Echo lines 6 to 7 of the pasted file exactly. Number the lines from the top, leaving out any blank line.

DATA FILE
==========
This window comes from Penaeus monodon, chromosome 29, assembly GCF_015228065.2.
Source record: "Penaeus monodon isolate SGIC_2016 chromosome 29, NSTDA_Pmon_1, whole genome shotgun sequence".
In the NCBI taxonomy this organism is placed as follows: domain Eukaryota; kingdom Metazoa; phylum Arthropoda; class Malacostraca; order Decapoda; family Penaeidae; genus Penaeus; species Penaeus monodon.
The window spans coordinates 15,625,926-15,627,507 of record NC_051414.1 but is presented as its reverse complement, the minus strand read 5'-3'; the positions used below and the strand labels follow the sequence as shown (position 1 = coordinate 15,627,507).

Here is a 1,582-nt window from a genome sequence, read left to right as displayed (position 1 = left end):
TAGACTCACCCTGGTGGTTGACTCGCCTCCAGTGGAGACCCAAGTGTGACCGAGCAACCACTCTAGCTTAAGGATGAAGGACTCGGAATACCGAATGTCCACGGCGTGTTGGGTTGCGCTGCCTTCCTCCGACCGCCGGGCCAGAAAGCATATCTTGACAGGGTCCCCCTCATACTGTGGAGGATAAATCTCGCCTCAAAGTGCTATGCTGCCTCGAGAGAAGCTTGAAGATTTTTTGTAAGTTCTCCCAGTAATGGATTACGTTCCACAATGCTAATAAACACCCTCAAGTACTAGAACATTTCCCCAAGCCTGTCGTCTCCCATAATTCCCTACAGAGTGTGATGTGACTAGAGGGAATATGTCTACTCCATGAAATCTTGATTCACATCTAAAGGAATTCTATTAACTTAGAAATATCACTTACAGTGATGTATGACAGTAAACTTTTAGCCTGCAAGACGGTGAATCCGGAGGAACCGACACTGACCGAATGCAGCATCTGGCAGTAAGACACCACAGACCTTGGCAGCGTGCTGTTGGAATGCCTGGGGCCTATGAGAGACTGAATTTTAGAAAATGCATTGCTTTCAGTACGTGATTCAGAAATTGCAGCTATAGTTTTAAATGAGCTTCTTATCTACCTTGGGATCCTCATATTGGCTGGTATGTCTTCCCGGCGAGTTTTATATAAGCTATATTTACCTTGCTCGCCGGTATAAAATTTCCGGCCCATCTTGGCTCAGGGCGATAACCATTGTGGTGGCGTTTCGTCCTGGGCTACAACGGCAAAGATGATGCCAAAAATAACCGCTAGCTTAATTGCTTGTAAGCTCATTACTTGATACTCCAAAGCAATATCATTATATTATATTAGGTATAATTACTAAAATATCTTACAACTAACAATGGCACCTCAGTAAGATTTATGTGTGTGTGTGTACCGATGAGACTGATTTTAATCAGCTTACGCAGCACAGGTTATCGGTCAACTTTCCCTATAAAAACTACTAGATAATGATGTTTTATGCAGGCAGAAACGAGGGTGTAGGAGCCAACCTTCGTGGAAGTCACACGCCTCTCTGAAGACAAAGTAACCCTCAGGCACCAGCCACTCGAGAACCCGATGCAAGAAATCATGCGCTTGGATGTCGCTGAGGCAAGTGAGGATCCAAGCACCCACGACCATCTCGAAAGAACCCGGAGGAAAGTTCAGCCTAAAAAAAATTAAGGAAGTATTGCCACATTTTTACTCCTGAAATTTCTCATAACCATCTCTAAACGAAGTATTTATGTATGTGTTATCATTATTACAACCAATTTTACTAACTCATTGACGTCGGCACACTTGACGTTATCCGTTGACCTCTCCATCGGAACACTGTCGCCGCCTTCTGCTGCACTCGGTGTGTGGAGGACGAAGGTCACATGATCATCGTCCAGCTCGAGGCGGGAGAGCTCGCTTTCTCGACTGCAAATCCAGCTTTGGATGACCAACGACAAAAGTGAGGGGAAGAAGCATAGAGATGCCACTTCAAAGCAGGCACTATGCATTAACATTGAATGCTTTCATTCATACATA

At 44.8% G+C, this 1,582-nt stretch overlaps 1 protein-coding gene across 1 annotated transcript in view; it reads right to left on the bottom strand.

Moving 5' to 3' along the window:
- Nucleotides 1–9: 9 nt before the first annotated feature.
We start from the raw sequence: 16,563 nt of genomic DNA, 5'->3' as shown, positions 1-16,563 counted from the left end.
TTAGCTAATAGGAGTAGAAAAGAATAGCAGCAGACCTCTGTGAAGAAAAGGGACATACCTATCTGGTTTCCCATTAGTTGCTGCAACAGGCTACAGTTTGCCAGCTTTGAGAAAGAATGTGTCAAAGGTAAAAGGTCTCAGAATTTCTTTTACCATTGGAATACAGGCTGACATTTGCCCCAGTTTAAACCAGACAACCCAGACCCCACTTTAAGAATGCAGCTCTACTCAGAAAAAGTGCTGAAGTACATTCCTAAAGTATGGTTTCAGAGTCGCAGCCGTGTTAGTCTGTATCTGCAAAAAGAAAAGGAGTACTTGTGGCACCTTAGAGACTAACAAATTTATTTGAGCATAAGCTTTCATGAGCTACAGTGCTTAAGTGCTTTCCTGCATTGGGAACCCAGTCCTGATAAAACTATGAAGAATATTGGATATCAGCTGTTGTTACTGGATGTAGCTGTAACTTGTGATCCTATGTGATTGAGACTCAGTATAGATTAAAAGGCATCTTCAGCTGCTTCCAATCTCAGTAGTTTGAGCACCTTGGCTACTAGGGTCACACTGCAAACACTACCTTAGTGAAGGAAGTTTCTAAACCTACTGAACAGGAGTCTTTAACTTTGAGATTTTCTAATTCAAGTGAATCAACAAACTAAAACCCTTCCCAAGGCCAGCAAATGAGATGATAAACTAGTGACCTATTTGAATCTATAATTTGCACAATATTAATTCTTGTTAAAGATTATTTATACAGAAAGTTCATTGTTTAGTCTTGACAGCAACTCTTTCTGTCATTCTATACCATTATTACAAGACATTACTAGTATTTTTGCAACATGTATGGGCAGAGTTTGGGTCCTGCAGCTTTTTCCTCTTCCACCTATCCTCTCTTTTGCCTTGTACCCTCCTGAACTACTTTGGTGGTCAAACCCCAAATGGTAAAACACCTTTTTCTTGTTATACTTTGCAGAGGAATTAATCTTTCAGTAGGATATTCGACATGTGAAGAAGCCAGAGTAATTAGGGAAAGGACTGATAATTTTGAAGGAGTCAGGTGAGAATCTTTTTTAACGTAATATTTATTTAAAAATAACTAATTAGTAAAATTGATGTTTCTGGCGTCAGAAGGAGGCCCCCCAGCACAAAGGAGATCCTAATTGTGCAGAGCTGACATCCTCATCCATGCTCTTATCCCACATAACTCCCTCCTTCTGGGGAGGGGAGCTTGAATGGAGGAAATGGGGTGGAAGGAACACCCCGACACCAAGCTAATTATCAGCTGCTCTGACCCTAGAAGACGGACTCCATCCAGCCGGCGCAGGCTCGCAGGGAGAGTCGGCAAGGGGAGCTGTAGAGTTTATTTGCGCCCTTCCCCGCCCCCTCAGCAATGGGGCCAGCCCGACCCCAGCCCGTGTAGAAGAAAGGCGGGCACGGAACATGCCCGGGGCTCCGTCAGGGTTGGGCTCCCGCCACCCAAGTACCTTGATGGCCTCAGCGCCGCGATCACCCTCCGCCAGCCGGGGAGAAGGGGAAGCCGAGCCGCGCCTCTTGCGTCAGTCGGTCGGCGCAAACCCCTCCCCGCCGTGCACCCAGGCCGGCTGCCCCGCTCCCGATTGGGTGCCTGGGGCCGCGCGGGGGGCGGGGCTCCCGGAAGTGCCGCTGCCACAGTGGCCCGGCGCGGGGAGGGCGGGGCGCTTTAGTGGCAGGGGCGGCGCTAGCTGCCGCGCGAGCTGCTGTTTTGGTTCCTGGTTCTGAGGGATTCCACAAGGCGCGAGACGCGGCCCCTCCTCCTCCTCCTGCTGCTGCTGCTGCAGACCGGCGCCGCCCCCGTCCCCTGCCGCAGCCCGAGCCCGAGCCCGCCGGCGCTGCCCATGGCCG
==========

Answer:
TAGACTCACCCTGGTGGTTGACTCGCCTCCAGTGGAGACCCAAGTGTGACCGAGCAACCACTCTAGCTTAAGGATGAAGGACTCGGAATACCGAATGTCCACGGCGTGTTGGGTTGCGCTGCCTTCCTCCGACCGCCGGGCCAGAAAGCATATCTTGACAGGGTCCCCCTCATACTGTGGAGGATAAATCTCGCCTCAAAGTGCTATGCTGCCTCGAGAGAAGCTTGAAGATTTTTTGTAAGTTCTCCCAGTAATGGATTACGTTCCACAATGCTAATAAACACCCTCAAGTACTAGAACATTTCCCCAAGCCTGTCGTCTCCCATAATTCCCTACAGAGTGTGATGTGACTAGAGGGAATATGTCTACTCCATGAAATCTTGATTCACATCTAAAGGAATTCTATTAACTTAGAAATATCACTTACAGTGATGTATGACAGTAAACTTTTAGCCTGCAAGACGGTGAATCCGGAGGAACCGACACTGACCGAATGCAGCATCTGGCAGTAAGACACCACAGACCTTGGCAGCGTGCTGTTGGAATGCCTGGGGCCTATGAGAGACTGAATTTTAGAAAATGCATTGCTTTCAGTACGTGATTCAGAAATTGCAGCTATAGTTTTAAATGAGCTTCTTATCTACCTTGGGATCCTCATATTGGCTGGTATGTCTTCCCGGCGAGTTTTATATAAGCTATATTTACCTTGCTCGCCGGTATAAAATTTCCGGCCCATCTTGGCTCAGGGCGATAACCATTGTGGTGGCGTTTCGTCCTGGGCTACAACGGCAAAGATGATGCCAAAAATAACCGCTAGCTTAATTGCTTGTAAGCTCATTACTTGATACTCCAAAGCAATATCATTATATTATATTAGGTATAATTACTAAAATATCTTACAACTAACAATGGCACCTCAGTAAGATTTATGTGTGTGTGTGTACCGATGAGACTGATTTTAATCAGCTTACGCAGCACAGGTTATCGGTCAACTTTCCCTATAAAAACTACTAGATAATGATGTTTTATGCAGGCAGAAACGAGGGTGTAGGAGCCAACCTTCGTGGAAGTCACACGCCTCTCTGAAGACAAAGTAACCCTCAGGCACCAGCCACTCGAGAACCCGATGCAAGAAATCATGCGCTTGGATGTCGCTGAGGCAAGTGAGGATCCAAGCACCCACGACCATCTCGAAAGAACCCGGAGGAAAGTTCAGCCTAAAAAAAATTAAGGAAGTATTGCCACATTTTTACTCCTGAAATTTCTCATAACCATCTCTAAACGAAGTATTTATGTATGTGTTATCATTATTACAACCAATTTTACTAACTCATTGACGTCGGCACACTTGACGTTATCCGTTGACCTCTCCATCGGAACACTGTCGCCGCCTTCTGCTGCACTCGGTGTGTGGAGGACGAAGGTCACATGATCATCGTCCAGCTCGAGGCGGGAGAGCTCGCTTTCTCGACTGCAAATCCAGCTTTGGATGACCAACGACAAAAGTGAGGGGAAGAAGCATAGAGATGCCACTTCAAAGCAGGCACTATGCATTAACATTGAATGCTTTCATTCATACATA

At 44.8% G+C, this 1,582-nt stretch overlaps 1 protein-coding gene across 1 annotated transcript in view; it reads right to left on the bottom strand.